Your lumbar-sacral orthosis (LSO) brace helps control and support your spinal posture, helps reduce pain, prevents further injury and promotes healing. It will remind you to keep your back upright and straight. It is often prescribed for the treatment of compression fractures or fractures on the front side of the spine, or after spinal surgery.
Wearing Your LSO
The brace will keep you from bending forward. It should be uncomfortable when you begin moving into positions you should avoid. You should be able to do many normal activities by yourself or with a little help from caregivers or special tools. Ask your doctor or occupational therapist (OT) for detailed guidelines.
Getting Ready for Your Trip Home
Arrange for someone to drive you home. Bend at your hips and knees, but not your back when getting into and out of a car, sitting, or standing. To relieve pressure from the front pads when sitting, try leaning back over a firm pillow, towel, or blanket behind the back pad of your brace or sit in a reclining chair.
Putting on the LSO
Loosen the straps in the front of the brace, if they are not loosened. They should have been loosened when you last took the brace off, so you can normally ignore this step.
Position the brace so that the back is centered on your spine and so that the lumbar curve of the back insert matches the curve of your spine. This just means to place the back of the brace in its natural, and most comfortable, position on your back. If there are tags then they should be facing up toward your head.
Fasten the right-side strap panel. Hold the front of the brace in your left hand and the right strap panel in your right hand. Press the Velcro hook of the strap panel onto the Velcro loop of the front brace panel.
Tighten the straps. Bring the opposite straps together at the same time. If you have a brace with only one strap per side (a "low-profile" front), you just do this once. If you have two straps per side (a standard front), pull one set snug but not tight, then tighten the second set, then return to the first set and tighten it.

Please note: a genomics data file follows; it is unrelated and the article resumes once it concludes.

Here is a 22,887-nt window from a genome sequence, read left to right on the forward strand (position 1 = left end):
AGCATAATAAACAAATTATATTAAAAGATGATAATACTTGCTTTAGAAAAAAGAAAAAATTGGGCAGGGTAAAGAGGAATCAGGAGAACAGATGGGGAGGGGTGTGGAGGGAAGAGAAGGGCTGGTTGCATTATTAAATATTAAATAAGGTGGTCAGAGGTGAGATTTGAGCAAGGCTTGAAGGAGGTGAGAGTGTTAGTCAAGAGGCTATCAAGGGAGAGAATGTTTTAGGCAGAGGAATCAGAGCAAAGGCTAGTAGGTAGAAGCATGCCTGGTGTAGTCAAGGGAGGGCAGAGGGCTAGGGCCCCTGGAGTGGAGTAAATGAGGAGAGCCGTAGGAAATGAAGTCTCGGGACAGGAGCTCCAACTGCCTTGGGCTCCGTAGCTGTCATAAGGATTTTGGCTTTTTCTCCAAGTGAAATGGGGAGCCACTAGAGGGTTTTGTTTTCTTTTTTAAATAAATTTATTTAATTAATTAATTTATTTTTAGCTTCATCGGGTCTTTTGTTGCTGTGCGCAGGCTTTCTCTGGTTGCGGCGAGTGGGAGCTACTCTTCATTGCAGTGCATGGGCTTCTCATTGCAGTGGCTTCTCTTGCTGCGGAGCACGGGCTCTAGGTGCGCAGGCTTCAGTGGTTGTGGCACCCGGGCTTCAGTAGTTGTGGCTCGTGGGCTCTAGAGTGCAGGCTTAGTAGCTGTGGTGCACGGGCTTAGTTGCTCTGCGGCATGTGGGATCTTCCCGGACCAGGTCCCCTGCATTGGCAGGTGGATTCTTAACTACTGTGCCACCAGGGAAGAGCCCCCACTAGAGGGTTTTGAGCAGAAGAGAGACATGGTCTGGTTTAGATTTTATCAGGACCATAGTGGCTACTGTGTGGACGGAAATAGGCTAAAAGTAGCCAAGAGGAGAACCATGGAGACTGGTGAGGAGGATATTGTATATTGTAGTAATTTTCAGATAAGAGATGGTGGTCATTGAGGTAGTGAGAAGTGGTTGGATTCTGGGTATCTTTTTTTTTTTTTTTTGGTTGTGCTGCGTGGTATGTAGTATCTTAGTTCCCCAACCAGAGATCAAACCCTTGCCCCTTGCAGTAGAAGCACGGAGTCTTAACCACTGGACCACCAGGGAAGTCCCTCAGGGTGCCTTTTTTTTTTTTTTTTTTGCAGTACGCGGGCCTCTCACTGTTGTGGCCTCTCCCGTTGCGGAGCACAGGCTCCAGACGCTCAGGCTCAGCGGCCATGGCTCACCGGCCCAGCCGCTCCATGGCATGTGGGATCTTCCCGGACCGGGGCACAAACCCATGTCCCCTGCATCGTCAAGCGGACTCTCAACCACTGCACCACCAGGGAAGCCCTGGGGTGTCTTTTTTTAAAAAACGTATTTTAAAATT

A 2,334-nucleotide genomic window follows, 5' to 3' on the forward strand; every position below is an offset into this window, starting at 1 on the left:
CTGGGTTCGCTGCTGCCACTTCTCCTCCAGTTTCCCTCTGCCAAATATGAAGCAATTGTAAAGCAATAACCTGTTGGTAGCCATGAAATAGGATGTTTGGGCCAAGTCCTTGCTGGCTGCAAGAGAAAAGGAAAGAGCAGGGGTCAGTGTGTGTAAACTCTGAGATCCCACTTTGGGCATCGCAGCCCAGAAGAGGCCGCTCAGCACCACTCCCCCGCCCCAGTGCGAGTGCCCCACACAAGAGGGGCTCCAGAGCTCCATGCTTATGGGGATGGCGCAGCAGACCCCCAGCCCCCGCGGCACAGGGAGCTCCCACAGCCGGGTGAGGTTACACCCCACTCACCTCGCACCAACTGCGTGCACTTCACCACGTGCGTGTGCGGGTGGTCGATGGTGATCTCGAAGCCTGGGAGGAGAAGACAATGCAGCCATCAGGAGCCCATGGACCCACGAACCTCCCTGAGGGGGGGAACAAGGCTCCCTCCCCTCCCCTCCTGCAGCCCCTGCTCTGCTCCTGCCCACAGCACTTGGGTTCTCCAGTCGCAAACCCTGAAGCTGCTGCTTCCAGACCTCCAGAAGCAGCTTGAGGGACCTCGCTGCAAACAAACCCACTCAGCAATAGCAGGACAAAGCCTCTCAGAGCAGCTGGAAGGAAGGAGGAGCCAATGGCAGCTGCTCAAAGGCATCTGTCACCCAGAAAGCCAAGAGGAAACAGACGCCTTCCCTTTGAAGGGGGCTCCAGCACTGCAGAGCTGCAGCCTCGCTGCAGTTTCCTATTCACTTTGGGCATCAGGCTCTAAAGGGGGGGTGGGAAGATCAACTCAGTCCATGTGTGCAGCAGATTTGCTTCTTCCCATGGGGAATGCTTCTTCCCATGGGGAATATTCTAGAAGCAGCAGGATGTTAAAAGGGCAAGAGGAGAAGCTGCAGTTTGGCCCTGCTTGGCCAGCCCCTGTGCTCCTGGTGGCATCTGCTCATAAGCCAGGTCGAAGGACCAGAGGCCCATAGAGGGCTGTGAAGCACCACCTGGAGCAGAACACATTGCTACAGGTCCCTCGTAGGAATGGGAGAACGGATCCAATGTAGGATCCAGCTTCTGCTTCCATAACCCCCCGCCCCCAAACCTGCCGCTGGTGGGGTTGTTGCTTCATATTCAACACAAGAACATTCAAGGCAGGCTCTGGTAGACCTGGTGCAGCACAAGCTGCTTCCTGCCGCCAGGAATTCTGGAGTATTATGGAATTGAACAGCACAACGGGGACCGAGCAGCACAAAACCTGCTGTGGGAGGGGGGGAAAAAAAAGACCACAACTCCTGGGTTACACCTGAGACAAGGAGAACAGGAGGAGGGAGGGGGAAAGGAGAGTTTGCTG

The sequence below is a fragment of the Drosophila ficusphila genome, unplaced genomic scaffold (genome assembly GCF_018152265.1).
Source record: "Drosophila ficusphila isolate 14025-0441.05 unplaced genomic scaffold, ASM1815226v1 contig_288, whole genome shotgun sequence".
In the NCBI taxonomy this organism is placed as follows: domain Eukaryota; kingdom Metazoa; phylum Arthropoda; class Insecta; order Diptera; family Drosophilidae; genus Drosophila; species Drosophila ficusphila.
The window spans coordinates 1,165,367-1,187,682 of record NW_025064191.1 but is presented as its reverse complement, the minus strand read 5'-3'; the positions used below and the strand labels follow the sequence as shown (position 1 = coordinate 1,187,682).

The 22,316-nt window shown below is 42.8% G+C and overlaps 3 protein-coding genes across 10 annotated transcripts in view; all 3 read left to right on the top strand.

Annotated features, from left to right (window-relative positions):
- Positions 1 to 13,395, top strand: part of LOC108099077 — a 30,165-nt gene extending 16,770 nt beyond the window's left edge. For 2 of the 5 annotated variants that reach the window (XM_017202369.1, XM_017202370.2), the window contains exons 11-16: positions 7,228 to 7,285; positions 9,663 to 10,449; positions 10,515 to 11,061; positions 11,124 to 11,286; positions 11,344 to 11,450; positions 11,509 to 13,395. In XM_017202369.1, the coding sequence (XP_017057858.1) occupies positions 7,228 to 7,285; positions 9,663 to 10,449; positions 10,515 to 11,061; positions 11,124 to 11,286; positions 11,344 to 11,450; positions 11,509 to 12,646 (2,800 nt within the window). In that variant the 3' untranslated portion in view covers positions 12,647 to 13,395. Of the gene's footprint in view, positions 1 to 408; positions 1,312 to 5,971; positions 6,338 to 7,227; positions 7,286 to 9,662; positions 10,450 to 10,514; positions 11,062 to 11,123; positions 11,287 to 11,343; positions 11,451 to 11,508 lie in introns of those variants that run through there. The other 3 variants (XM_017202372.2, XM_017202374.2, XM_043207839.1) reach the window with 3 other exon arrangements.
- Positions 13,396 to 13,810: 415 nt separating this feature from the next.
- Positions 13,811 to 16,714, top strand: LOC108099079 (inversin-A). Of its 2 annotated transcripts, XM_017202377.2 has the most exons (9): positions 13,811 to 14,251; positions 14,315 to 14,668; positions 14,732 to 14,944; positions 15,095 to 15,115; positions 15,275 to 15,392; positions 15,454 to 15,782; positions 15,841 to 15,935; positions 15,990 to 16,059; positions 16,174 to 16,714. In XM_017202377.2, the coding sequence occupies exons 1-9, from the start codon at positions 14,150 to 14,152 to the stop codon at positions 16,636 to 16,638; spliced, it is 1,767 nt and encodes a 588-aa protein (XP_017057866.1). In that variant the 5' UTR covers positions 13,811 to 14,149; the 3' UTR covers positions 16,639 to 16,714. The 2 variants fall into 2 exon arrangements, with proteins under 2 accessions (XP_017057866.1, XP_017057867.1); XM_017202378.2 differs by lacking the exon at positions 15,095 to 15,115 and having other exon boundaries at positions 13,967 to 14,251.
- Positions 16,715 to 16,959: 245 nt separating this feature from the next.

Make sure the back of the brace is centered on your spine. The front black pocket should be centered as well. Make the curve of the small of your back is "spooned" by the brace's back polymer insert. Tags or front and back pieces should be at the top edge of brace.
Taking off the LSO
Loosen the straps in the front of the brace. Place the Velcro hook onto the side strap but not on the front fabric part.
Unfasten the right strap panel. Hold the front of the brace in your left hand and the right strap panel's loop in your right hand. Pull the Velcro hook of the strap panel from the Velcro loop of the front brace panel.
Lay the brace down in a safe place. Make sure the Velcro hook of the brace straps does not touch the knit fabrics, which it could damage.
Wear a Soft Under-Sleeve
We suggest you wear a cotton t-shirt under the brace. There is nothing wrong with wearing the brace right on the skin except that you will have to wash the brace much more often. It's better to throw a t-shirt in the wash daily and keep the brace clean for as long as you can.